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ScrumMaster Maturity Model

A Case Study

07/30/2013 by Jerry Rajamoney

This article illustrates some of the key things I learned after trying out the ScrumMaster Maturity Model (SM^3™) by the Braintrust Consulting Group. As an Agile coach, I work with multiple Scrum teams, ScrumMasters, and product owners. I have tried this model with few of the Scrum teams, as pilots, and I gained a lot of insights. The data shown are real and presented as collected.

We are all aware that Scrum is the most widely used Agile development framework today in the software industry. Scrum is a simple framework that helps a team inspect and adapt on an ongoing basis. One of the interesting roles Scrum introduced is the ScrumMaster role.

This ScrumMaster role is unique, and some of the key expectations are:

One of the key challenges I have faced while working with multiple Scrum teams is how the make the ScrumMasters more effective. Is there a way for me to see where the ScrumMasters stand in terms of their roles and responsibilities? Do I get some measurement criteria that are easy to use and at the same time give good insights, so that the ScrumMaster can use them and improve his or her way of working?

To get answers to these questions, I started exploring and came to know about the ScrumMaster Maturity Model (SM^3), developed by Brian Rabon, CST, PMP, president, the Braintrust Consulting Group. This model was recently presented at the 2013 Scrum Alliance Global Gathering in Las Vegas.

ScrumMaster Maturity Model
Here is a quick introduction to Rabon's model. It is based on a simple questionnaire that contains ten questions. Each question is multiple choice, and each team member is expected to pick the option that he or she believes resembles the behavior of the ScrumMaster.

Each option selected has a numeric value attached to it. After answering the ten questions, you can sum up the values associated with the selected options. Based on that final value, the ScrumMaster is placed within a scale of 1 to 5. Each level has a title, such as: 1 = Wolf in sheep's clothing, 2 = Scrum scribe, 3 = Facilitator, 4 = Coach, 5 = Servant leader. For a complete presentation and details about the ScrumMaster Maturity Model, please visit the website

Modifications to the original model
When I tried to implement this model in one of the Scrum teams I'm coaching, I added the following dimension:
  • The ScrumMaster and the team members participate in this process.
  • The options selected for each question by the ScrumMaster and the team members will be plotted in a graph that shows how the ScrumMaster thought he or she was performing in the expected role, as well as and how the team actually perceived that performance. It is similar to a 360-degree feedback process.
Data collection
I proposed this model as a pilot activity to one of my Scrum teams, and the team agreed to try it. We  had a 30-minute Wednesday afternoon meeting that included the full-time ScrumMaster and the five team members. Each person, including the ScrumMaster, received a copy of the questionnaire, filled it out (without discussion), and returned it to me.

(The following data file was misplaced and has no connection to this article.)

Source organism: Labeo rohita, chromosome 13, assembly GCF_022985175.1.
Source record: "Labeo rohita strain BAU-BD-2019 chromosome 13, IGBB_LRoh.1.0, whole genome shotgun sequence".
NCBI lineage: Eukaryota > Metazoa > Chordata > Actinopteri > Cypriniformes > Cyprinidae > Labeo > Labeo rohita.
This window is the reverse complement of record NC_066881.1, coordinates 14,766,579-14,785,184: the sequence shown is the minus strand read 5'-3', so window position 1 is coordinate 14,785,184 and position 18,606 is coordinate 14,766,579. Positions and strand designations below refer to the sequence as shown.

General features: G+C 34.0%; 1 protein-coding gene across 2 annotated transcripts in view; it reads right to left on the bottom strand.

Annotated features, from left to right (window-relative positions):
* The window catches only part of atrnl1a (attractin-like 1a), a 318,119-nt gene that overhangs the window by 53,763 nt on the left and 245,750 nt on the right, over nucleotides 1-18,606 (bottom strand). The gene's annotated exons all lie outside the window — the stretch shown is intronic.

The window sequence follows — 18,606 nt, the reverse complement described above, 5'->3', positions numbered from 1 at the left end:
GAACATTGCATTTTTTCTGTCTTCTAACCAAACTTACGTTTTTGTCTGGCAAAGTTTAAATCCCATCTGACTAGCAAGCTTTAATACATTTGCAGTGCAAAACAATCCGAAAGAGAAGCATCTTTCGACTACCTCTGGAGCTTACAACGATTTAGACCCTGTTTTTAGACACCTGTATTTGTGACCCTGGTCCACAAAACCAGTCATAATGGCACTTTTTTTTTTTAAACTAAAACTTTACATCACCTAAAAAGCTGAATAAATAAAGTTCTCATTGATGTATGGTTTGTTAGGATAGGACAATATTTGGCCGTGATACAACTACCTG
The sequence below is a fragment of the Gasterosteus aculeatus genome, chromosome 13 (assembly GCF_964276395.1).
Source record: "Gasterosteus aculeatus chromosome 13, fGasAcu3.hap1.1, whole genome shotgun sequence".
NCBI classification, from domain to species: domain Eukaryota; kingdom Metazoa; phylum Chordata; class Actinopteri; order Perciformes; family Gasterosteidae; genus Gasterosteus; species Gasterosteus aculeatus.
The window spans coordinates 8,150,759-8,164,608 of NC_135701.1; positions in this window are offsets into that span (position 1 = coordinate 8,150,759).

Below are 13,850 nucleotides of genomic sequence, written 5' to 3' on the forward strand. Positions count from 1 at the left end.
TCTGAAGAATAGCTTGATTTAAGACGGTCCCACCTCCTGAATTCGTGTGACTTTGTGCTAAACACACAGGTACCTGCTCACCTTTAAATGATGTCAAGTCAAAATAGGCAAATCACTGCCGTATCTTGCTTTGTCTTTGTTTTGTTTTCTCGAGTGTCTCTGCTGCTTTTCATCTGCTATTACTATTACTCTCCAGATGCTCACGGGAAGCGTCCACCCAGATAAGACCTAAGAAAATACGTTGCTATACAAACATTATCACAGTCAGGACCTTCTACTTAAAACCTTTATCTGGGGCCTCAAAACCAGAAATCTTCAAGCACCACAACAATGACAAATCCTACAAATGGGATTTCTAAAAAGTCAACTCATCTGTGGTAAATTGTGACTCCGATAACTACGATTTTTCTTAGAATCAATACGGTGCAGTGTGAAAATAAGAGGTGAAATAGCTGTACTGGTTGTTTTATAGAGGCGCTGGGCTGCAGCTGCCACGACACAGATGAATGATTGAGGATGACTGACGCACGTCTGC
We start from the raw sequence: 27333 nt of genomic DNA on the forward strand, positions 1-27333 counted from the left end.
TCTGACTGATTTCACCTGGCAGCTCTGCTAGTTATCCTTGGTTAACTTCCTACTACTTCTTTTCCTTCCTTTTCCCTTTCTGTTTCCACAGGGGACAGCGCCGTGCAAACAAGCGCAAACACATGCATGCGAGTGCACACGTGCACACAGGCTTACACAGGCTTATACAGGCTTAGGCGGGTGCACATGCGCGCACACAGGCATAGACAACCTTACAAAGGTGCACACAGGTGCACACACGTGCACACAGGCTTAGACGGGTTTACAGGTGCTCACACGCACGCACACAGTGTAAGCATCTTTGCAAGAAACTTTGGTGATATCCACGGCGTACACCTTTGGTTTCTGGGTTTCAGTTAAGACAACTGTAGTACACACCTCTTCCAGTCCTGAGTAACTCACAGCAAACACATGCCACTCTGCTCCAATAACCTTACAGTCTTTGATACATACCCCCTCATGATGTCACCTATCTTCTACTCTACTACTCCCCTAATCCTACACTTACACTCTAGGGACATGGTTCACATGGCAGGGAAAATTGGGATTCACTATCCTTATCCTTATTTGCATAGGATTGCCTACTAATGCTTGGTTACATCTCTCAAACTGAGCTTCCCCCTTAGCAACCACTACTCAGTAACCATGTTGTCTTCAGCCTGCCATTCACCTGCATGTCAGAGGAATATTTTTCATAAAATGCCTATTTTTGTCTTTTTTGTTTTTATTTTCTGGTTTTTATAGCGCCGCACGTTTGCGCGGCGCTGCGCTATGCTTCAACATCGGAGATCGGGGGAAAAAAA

When I plotted the data, I found some unique patterns. Here I'll share two charts and the insights they provided to all of us.

Data and results
First scenario

Question Shown / performed behavior
Two team members don't get along and are constantly fighting. It's disturbing the other team members and they have asked you to deal with it. What should you do? a) Bring the conflict up with your human resources representatives and ask them to solve it.
b) Hold an all-hands team meeting and refuse to end it until the issue is resolved.
c) Meet with the two team members and do a root-cause analysis of why they're fighting.
d) Ask management to move one of the fighting team members to another team.
When I plotted the data collected from both the ScrumMaster and the team, here is what appeared:
The ScrumMaster selected option 3, which is C (meet with the two team members and do a root-cause analysis of why they're fighting). The entire team selected the same option. Hence all answers were the same.

In a detailed discussion with the ScrumMaster and the team later on, it became clear that the way of working exhibited by the ScrumMaster was clearly visible, and the team acknowledged his involvement in removing impediments and helping them self-organize.

Second Scenario
Question #2 from Rabon's model was as follows:

Question Shown / performed behavior
A team member is late every day for the daily Scrum. What should I, the  ScrumMaster, do? a) Ignore the issue; the team is self-organizing.
b) Fine the team member $10 each time it happens.
c) Bring the lateness up at the next retrospective.
d) Publically chastise the team member for showing up late.
When I plotted these data, this is what I found:
The ScrumMaster selected option 3, which is C (Bring the lateness up at the next retrospective), but the complete team selected option 1, which is A (Ignore the issue; the team is self-organizing).

In the detailed discussion with the ScrumMaster and the team later on, it was clear that the ScrumMaster made the wrong assumption, from the team's point of view, in this scenario. And he felt it was the team's responsibility, not his, to discuss the problem in the retrospective meetings.

I have tried the ScrumMaster Maturity Model with two business units in which we have eight Scrum teams and six ScrumMasters. I've reviewed the results with all the six ScrumMasters, along with their teams. I personally have seen this model help the ScrumMasters measure their work and also validate their way of working against their own as well as their teams' perspectives.